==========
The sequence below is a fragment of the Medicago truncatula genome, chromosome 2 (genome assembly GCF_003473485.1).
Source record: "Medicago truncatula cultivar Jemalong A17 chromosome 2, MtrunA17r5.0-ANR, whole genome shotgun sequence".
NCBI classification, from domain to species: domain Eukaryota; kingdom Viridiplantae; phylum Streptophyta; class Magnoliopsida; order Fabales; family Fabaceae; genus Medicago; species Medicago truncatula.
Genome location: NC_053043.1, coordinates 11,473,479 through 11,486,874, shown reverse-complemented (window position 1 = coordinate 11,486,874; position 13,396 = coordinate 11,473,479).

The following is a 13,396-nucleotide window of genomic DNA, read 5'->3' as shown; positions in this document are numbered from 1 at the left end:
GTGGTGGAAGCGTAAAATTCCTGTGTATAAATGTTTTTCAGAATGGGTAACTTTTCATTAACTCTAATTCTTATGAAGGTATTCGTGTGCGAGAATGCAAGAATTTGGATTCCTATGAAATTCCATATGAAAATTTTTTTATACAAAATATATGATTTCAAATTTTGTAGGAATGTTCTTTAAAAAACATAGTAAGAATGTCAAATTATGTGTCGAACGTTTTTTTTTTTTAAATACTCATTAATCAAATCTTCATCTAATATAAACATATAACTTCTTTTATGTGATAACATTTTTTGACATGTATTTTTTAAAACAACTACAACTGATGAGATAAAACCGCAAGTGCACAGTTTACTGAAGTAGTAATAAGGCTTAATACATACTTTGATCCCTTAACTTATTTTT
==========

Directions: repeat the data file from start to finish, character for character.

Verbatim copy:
The sequence below is a fragment of the Medicago truncatula genome, chromosome 2 (genome assembly GCF_003473485.1).
Source record: "Medicago truncatula cultivar Jemalong A17 chromosome 2, MtrunA17r5.0-ANR, whole genome shotgun sequence".
NCBI classification, from domain to species: domain Eukaryota; kingdom Viridiplantae; phylum Streptophyta; class Magnoliopsida; order Fabales; family Fabaceae; genus Medicago; species Medicago truncatula.
Genome location: NC_053043.1, coordinates 11,473,479 through 11,486,874, shown reverse-complemented (window position 1 = coordinate 11,486,874; position 13,396 = coordinate 11,473,479).

The following is a 13,396-nucleotide window of genomic DNA, read 5'->3' as shown; positions in this document are numbered from 1 at the left end:
GTGGTGGAAGCGTAAAATTCCTGTGTATAAATGTTTTTCAGAATGGGTAACTTTTCATTAACTCTAATTCTTATGAAGGTATTCGTGTGCGAGAATGCAAGAATTTGGATTCCTATGAAATTCCATATGAAAATTTTTTTATACAAAATATATGATTTCAAATTTTGTAGGAATGTTCTTTAAAAAACATAGTAAGAATGTCAAATTATGTGTCGAACGTTTTTTTTTTTTAAATACTCATTAATCAAATCTTCATCTAATATAAACATATAACTTCTTTTATGTGATAACATTTTTTGACATGTATTTTTTAAAACAACTACAACTGATGAGATAAAACCGCAAGTGCACAGTTTACTGAAGTAGTAATAAGGCTTAATACATACTTTGATCCCTTAACTTATTTTT